My parents lived in Tanzania in the 40s after which they went back to Germany, taking with them their memories of Africa and a figure from Arusha. As they talked about Africa and spoke to each other in Swahili my interest in the region was piqued in an authentic way. Later in life, when I started my career in Germany, I saw an advert for a job in Africa. Based on my parental heritage, I decided to apply for the job and was sent to Niger.
When I started my collection I had a heritage, I was already embedded in African traditions and culture; I followed the passion of my parents.
In Niger I found Yoruba and Hausa tradesmen selling art items. I spoke to some experts in the field and ended up purchasing some good items with proven authenticity. From Niger, I went to Sudan, Congo, Togo and Bénin collecting more African art. I got a nice Bénin plaque believed to be from the end of the 19th century (it’s been featured in the Basil Davidson book). From those beginnings I completed my collection.
While working in Africa for 11 years, I went on a legitimacy campaign. Travelling to rural populations, I had the opportunity to connect with several chiefs from a number of different villages to validate the pieces in my collection. I went to a village in Central Bénin and met the elders of the town in a secret house where I found over 100 Yoruba Gelede masks. In exchange for sponsoring the creation of new masks, I was permitted to take 50 of the masks found. The elders were satisfied with the deal because they replace masks every 50 years; they wanted to make the next generation of masks.
In Congo I met the king of the Kuba ethnic group to whom I showed one of my pieces. He validated it and confirmed that it came from his court. I also befriended a Voodoo priest (from Ouida) in Bénin. I travelled with him to a number of villages and bought some items from the Fon tribe.
I like everything coming out of Africa but above all I love masks and figures. I have some silver jewellery from Sudan and textiles from Kuba. I have a wide range of items due to my extensive field history in Africa.
I have a big Lega collection, of more than 50 items collected from Congo, that’s particularly meaningful to me.
A German museum curator and an ethnologist of Freiburg University checked some of my items and told me which ones to give away and which to keep. By the way, the Gelede and other objects were registered in the Yale University Library African art database.
I exchange items from time to time with other collectors but I now rarely buy new pieces. I believe that you must concentrate on what you have and not diversify too much.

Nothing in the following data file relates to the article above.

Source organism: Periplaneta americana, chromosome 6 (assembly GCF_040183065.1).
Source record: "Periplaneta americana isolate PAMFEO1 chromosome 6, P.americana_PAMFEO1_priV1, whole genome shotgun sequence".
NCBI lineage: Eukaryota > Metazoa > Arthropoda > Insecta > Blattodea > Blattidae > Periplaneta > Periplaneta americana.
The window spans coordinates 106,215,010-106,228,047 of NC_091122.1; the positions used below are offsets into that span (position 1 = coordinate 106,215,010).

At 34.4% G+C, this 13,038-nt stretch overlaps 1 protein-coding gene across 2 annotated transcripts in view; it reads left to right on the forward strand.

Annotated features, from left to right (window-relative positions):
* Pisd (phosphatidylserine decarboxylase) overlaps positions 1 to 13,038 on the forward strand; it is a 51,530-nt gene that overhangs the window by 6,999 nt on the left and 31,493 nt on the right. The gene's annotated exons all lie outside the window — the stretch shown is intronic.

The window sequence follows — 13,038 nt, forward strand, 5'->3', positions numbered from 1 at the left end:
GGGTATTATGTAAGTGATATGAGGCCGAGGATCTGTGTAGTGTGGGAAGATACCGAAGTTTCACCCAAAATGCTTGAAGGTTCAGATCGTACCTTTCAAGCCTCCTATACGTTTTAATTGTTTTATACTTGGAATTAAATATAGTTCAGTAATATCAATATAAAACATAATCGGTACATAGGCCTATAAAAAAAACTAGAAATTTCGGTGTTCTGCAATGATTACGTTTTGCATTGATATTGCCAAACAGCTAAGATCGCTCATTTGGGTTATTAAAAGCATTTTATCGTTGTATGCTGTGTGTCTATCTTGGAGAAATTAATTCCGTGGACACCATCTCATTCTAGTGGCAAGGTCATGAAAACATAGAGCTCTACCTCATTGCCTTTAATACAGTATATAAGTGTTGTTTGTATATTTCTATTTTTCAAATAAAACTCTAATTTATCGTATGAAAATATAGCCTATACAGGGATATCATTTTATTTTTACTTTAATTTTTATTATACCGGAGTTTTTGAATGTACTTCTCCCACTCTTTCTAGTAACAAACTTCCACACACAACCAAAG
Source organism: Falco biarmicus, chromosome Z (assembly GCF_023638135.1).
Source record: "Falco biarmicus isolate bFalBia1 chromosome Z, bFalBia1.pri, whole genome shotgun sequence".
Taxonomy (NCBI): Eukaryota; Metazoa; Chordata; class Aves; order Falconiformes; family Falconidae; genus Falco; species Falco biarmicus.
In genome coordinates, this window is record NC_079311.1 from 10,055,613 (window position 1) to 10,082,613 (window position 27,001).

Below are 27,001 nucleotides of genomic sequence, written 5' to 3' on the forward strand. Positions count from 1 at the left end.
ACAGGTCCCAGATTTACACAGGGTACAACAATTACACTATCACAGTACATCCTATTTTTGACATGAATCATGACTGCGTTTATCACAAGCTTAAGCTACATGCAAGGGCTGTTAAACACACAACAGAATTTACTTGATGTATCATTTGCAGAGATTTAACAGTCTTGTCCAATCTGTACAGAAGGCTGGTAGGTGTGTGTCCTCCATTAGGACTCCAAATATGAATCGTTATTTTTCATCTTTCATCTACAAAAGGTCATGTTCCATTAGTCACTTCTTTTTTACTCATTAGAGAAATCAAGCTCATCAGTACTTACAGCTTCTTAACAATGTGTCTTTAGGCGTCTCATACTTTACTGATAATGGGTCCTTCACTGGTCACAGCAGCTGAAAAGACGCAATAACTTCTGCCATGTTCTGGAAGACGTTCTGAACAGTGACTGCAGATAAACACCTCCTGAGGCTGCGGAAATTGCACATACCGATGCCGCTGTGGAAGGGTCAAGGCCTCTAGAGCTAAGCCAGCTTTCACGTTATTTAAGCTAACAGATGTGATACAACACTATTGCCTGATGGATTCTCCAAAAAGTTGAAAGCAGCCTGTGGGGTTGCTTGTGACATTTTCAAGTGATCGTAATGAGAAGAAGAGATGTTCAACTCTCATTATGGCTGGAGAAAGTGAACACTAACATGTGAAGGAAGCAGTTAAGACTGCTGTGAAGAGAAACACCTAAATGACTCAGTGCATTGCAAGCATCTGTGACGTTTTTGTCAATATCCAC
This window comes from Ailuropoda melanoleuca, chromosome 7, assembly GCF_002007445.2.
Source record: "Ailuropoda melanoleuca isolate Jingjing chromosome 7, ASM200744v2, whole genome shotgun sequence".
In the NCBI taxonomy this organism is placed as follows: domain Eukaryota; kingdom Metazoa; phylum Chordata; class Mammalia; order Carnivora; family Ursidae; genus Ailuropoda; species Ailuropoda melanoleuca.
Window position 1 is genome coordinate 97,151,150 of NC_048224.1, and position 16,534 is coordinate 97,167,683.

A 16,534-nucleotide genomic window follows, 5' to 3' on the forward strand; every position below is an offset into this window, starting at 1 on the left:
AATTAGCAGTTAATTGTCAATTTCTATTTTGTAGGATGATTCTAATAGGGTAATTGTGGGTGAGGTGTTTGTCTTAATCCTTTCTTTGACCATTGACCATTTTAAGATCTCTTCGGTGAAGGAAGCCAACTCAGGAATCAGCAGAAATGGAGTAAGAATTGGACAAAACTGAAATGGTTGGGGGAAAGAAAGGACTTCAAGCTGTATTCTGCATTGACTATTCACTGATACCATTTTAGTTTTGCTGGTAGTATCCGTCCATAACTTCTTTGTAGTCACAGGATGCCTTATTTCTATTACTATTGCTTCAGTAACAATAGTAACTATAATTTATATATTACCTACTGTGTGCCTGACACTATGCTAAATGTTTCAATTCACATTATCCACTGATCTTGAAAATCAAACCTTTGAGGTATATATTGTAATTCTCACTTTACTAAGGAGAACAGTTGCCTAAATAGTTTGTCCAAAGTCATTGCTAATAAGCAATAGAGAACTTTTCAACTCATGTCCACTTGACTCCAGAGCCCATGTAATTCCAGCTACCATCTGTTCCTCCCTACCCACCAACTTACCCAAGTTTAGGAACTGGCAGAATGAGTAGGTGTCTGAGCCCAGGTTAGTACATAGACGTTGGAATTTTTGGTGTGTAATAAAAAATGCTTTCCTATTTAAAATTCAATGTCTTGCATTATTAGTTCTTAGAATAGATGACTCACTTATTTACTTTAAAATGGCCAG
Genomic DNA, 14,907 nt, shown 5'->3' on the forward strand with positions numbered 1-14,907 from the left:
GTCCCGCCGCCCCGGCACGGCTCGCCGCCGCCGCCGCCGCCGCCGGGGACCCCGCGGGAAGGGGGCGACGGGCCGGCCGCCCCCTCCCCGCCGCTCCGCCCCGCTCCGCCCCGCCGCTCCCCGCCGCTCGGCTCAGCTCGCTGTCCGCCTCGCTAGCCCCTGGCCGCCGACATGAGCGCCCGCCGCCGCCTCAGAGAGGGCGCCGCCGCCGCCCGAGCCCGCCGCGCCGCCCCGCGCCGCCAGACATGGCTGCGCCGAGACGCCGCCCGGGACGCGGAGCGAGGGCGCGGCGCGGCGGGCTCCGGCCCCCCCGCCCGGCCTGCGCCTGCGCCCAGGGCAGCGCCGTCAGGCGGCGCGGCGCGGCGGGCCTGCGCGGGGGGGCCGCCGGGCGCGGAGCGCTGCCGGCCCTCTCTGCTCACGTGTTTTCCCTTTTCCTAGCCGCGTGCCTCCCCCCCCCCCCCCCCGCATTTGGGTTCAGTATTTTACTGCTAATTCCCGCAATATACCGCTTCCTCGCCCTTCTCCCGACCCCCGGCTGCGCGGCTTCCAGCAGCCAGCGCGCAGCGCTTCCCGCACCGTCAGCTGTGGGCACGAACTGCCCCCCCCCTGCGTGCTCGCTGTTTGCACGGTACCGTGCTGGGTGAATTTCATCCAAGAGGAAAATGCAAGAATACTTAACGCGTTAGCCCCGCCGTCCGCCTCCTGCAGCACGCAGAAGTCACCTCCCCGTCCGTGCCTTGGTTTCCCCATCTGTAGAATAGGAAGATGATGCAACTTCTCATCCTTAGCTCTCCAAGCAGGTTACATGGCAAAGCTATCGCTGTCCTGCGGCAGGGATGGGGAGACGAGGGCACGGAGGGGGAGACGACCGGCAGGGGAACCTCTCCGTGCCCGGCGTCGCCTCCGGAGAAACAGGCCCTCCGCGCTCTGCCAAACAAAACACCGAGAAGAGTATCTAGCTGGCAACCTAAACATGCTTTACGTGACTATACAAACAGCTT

Most items I have are displayed online. I don’t have enough space to display all my items (currently standing at more than 500!), but I do display a select few in my home combining traditional pieces with contemporary artwork.
I think that some newly sculpted pieces are rather perfect. Figures that correspond to cubism (Picasso, Les demoiselles d`Avignon), dadaism or post-dadaism. Modern pieces have a facility of playing with figures in unusual ways. If you buy an item because you like it, African art is perfect. What I like the most about African art is its combination with traditional concepts; the marriage of Voodoo and modern elements of today.
In my opinion, authenticity of African art is an awkward concept, it comes from a Western need to classify objects as created by a specific maker or workshop. One criteria is to ask if the object served for a cult, however this classification can be problematic because today most cults are relegated to history. I have also seen situations where recently created works are buried in the soil for some years so that they come out looking very old.
I have more than 100 books of African art. If I want to buy, I conduct extensive research first and also compare the item with others in my existing collection to validate authenticity.
If someone wishes to start collecting African art, my advice would be to follow the way African art is considered. It’s important to learn as much as you can; visit museums and read books. There are a growing number of online catalogues which you can study. The Yale University catalogue also has a huge database of traditional African art objects.
You can also learn by touching pieces, follow pieces with your fingers. It’s the only way to identify if an object has been used. Go to auctions but don’t buy the first thing you see, instead visit several auctions and touch the pieces on show. Look for an expert to accompany you and listen to their advice. The patina of objects is important; is the piece covered in blood or feathers for example. African art means you must SEE the items and have them in your hands before buying.
My final piece of advice would be to concentrate on one ethnic group or six to seven at the most and not to diversify too much. Be an expert in Baule, Yoruba or Igbo pieces but I don’t recommend a huge diversity. Like stamps or coins concentrate on one topical issue.